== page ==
Karthik Krishnaswamy is a senior sub-editor at ESPNcricinfo
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India 600 (Dhawan 190, Pujara 153, Pradeep 6-132) and 240 for 3 dec (Kohli 103*, Abhinav 81) beat Sri Lanka 291 (Perera 92*, Mathews 83, Jadeja 3-67) and 245 (Karunaratne 97, Dickwella 67, Ashwin 3-65, Jadeja 3-71) by 304 runs
R Ashwin and Ravindra Jadeja took three wickets each as India wrapped up a 304-run win - their biggest runs margin away - halfway through the final session of day four. With finger injuries leaving Rangana Herath and Asela Gunaratne unavailable to bat, India only needed to take eight second-innings wickets. They completed the task in 76.5 overs, with Dimuth Karunaratne and Niroshan Dickwella proving their only real roadblocks.
Karunaratne enhanced his reputation as a specialist in the second innings - where he now averages 42.14 as against 27.32 in the first - with 97, while Dickwella contributed a skittish 67 to a fifth-wicket stand of 101.
Otherwise, India didn't have to work too hard for wickets on a firmer-than-usual Galle pitch that offered consistent bounce and only occasionally sharp turn, after setting Sri Lanka the task of surviving the best part of two full days or chasing an improbable 550.
The fifth-wicket partnership looked unlikely to last too long when it began, with Dickwella playing a series of risky shots - sweeps off the stumps, inside-out drives, dabs with an open face - while new to the crease. But he survived and eventually settled, and Sri Lanka could breathe a little easier, particularly with Karunaratne looking calm and secure at the other end, taking the singles afforded him by Virat Kohli's puzzlingly defensive fields and picking up the odd boundary with the square-cut or flick.
But danger was never too far away. As tea approached, Hardik Pandya found both batsmen's outside edges in a seven-over spell of reverse-swing. Karunaratne's uncertain jab flew through a mostly vacant cordon - one wide slip and no gully - and Dickwella's was shelled by Ajinkya Rahane, who flew to his left from gully for a difficult one-hander.
Eventually, both batsmen were out sweeping Ashwin. Dickwella fell in the fifth over after tea, undone by bounce and sending a thin edge to the keeper, and Karunaratne followed him 11.3 overs later, dragging a bottom-edge onto his stumps when he was in sight of a sixth Test hundred. Nuwan Pradeep then fell for a two-ball duck, stretching out and failing to get to the pitch of an Ashwin offbreak that grabbed inside-edge on its way to a diving catch at leg slip. Lahiru Kumara was last to go, top-edging a slog-sweep off Jadeja and holing out to mid-off.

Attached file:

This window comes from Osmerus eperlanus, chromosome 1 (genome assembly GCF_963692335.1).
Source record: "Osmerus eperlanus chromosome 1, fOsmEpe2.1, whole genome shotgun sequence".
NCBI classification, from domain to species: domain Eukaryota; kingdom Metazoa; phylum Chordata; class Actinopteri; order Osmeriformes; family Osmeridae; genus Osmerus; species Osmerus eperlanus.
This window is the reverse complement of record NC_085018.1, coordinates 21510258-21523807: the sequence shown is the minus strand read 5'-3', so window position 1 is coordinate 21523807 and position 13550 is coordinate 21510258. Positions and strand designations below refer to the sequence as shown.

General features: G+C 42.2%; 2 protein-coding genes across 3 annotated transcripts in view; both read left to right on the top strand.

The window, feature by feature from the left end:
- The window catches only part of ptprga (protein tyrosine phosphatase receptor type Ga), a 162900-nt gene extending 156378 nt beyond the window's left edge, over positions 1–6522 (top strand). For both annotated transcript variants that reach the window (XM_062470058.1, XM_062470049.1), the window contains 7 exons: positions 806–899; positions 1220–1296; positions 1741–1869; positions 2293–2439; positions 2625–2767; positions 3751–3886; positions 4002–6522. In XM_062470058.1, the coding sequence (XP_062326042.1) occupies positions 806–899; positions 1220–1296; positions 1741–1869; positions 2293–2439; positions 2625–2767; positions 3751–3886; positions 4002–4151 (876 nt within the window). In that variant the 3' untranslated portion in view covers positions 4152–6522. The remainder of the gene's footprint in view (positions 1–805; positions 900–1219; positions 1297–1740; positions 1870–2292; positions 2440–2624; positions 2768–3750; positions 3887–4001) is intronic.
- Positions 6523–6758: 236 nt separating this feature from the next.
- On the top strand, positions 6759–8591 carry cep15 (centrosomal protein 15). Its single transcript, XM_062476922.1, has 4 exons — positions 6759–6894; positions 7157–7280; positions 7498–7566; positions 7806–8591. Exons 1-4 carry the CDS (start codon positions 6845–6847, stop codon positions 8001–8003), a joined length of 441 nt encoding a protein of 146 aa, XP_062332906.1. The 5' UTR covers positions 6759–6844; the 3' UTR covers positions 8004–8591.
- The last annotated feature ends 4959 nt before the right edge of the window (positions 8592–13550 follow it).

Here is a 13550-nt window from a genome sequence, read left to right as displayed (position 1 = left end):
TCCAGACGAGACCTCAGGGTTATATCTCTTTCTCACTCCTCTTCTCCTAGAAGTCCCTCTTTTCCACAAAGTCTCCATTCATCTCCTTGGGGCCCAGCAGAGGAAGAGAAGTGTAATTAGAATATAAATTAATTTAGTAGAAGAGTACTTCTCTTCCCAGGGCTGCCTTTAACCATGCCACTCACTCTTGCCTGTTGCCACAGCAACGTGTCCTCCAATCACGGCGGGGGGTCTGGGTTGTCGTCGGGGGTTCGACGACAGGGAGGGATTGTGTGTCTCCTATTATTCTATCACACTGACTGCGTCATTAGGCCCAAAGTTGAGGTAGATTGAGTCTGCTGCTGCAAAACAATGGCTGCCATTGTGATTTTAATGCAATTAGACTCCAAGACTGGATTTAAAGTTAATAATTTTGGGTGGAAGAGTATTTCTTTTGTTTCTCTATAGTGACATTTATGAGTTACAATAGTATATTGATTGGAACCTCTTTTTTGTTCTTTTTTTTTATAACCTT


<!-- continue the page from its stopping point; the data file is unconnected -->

The new-ball bowlers took an early wicket each after India declared early in the morning. Mohammed Shami struck the first blow, going around the wicket, hitting the seam, and getting the ball to bounce disconcertingly at Upul Tharanga. First, the ball seamed away just a touch after angling in, and Tharanga, poking away from his body, edged to second slip, where Kohli shelled a sitter. No worries for Shami. One ball later, he produced another peach, this one coming back in, lifting, and cramping the left-hander for room. All he could do was chop the ball on to his stumps.
Then, in the sixth over of Sri Lanka's innings, Danushka Gunathilaka fell to a loose shot for the second time on Test debut. Umesh Yadav had Cheteshwar Pujara stationed at square leg, just in front of square. It was either a routine field placement or India had sussed out a tendency to flick in the air. In either case, he failed to keep that shot down against a full ball that swung into his pads, and Pujara took a simple, low catch.
Karunaratne and Kusal Mendis took Sri Lanka to lunch with a half-century stand for the third wicket. They weren't especially tight with their defence, every now and then playing and missing when they could have left alone. One loose drive from Mendis, off Umesh, resulted in an edge that didn't quite carry to second slip. That apart, though, both batsmen looked comfortable, Karunaratne strong off his pads and Mendis fluent while driving and cutting.
The spinners, who hadn't yet settled in their 10 overs before lunch, began finding more turn and bounce after the break. In the seventh over after the break, a tendency to play away from his body at Jadeja consumed Mendis. Having just punched Jadeja to cover off the back foot, he tried the same shot off the next ball. This one, though, was fired in quicker, and bounced higher to take the edge.
Three-and-a-half-overs later, Angelo Mathews fell to an ill-advised shot, jumping out and looking to hit over mid-on. To give the bowler credit, though, Jadeja beat the batsman in the air, and found sharp turn. Nowhere near the pitch, Mathews sent a leading edge ballooning to backward point.
India declared 6.3 overs into the morning, having clattered 51 in that time, with Virat Kohli, who resumed on 76, bringing up his 17th Test hundred and 10th as captain. Kohli and Ajinkya Rahane hit only two fours and a six in that time, but scored off all but seven balls they faced, against Sri Lanka's deep-set fields.
Languid, loose, luckless
Is he this blinding talent that is constantly checked by blameless adversity? Is he on a career-long quest to tick off every bizarre dismissal? Where does the bad luck end? Where does Upul Tharanga begin?
Galle mismatch symptomatic of wider malaise
Sri Lanka's failure to compete with a well-drilled India reinforces the urgent need for Test cricket's growing imbalances to be addressed
Bowlers' show on flat deck pleases Kohli
Virat Kohli felt India ticked most boxes during the course of a dominating win in Galle
'We are a better team than this' - Herath
The Sri Lanka captain said his team expected the pitch to be good for batting from before the game began, and wanted it to be so, but failed to execute their plans
Sri Lanka Innings